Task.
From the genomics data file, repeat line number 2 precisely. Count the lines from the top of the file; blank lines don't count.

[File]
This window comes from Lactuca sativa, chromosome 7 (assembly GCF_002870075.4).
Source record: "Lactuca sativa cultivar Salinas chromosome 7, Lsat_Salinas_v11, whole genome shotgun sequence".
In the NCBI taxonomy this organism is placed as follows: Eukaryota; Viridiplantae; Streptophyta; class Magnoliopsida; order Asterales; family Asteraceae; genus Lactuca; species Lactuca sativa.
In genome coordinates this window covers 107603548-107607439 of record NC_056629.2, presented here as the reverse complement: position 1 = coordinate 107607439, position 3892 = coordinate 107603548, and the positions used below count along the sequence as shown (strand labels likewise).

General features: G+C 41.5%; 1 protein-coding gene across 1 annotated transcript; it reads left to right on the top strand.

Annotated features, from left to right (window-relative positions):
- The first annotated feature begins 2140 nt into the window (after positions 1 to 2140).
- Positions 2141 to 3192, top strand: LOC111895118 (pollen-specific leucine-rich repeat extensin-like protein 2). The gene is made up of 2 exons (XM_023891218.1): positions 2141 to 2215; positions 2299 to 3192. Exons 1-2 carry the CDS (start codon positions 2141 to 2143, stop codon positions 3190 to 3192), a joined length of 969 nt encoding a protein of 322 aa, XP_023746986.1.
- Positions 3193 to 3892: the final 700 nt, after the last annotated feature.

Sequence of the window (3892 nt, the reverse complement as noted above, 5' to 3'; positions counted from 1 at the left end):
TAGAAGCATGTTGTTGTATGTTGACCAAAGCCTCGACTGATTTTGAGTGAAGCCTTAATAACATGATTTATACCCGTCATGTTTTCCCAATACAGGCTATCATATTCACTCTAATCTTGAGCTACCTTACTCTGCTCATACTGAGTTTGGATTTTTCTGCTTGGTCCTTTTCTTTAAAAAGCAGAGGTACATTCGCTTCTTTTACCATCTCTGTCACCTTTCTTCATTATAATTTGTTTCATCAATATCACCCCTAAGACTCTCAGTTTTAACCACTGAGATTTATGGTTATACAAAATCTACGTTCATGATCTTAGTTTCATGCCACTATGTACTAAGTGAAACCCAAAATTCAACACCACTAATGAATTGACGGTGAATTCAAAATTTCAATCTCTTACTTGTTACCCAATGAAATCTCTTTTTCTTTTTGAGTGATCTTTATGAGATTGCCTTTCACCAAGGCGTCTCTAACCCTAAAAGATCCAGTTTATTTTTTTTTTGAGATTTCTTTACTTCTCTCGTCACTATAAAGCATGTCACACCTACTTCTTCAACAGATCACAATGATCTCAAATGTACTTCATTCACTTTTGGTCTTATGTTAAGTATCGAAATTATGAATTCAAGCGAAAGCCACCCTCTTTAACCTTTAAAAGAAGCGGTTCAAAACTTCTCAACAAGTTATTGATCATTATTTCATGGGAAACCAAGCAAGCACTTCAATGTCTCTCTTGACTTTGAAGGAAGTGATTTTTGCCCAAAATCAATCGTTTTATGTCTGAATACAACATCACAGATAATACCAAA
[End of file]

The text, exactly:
Source record: "Lactuca sativa cultivar Salinas chromosome 7, Lsat_Salinas_v11, whole genome shotgun sequence".